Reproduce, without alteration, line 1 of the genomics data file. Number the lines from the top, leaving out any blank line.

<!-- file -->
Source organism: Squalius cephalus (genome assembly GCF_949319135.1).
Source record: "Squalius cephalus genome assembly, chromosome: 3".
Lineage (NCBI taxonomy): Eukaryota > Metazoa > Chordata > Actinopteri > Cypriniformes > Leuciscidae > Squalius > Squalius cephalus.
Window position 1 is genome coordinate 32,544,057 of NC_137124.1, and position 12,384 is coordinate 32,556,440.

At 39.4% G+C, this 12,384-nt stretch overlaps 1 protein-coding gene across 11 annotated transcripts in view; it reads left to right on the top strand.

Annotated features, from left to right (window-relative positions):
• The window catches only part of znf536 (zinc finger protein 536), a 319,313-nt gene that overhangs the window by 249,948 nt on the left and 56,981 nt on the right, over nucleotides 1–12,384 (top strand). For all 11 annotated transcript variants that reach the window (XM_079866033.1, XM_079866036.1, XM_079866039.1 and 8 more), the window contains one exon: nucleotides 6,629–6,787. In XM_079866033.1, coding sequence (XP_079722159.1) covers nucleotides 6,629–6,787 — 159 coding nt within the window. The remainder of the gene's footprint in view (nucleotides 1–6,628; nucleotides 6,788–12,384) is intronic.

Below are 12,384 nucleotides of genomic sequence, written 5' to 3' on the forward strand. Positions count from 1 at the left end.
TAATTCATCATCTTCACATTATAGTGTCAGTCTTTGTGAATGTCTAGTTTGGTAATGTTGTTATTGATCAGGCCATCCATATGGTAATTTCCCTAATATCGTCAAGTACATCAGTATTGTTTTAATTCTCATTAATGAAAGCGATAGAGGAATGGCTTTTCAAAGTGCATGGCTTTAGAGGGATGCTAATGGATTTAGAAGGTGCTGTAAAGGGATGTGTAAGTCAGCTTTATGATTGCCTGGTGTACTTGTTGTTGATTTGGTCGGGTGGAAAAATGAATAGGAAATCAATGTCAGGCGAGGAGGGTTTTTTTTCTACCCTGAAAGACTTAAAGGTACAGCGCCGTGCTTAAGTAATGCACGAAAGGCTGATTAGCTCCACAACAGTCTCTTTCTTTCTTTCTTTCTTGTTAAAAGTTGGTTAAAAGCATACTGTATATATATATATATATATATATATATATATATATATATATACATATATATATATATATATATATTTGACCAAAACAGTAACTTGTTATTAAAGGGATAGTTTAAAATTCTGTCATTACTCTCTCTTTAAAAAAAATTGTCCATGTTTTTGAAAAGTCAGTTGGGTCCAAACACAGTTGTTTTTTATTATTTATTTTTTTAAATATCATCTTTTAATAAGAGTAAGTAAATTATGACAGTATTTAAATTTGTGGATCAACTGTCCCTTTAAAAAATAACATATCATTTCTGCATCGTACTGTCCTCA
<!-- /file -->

Source organism: Squalius cephalus (genome assembly GCF_949319135.1).